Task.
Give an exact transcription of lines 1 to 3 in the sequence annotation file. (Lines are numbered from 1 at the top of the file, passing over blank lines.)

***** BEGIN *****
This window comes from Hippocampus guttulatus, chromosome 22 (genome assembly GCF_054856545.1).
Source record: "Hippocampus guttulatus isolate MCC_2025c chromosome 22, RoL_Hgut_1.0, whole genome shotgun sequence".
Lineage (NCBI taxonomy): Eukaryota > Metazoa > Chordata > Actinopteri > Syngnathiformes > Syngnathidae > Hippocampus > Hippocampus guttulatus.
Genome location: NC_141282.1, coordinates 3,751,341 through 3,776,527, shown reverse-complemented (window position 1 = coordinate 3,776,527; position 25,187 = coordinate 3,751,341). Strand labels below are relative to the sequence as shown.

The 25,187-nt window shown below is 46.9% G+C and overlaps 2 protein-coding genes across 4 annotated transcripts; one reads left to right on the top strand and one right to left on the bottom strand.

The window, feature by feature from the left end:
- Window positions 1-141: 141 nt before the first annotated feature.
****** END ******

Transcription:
This window comes from Hippocampus guttulatus, chromosome 22 (genome assembly GCF_054856545.1).
Source record: "Hippocampus guttulatus isolate MCC_2025c chromosome 22, RoL_Hgut_1.0, whole genome shotgun sequence".
Lineage (NCBI taxonomy): Eukaryota > Metazoa > Chordata > Actinopteri > Syngnathiformes > Syngnathidae > Hippocampus > Hippocampus guttulatus.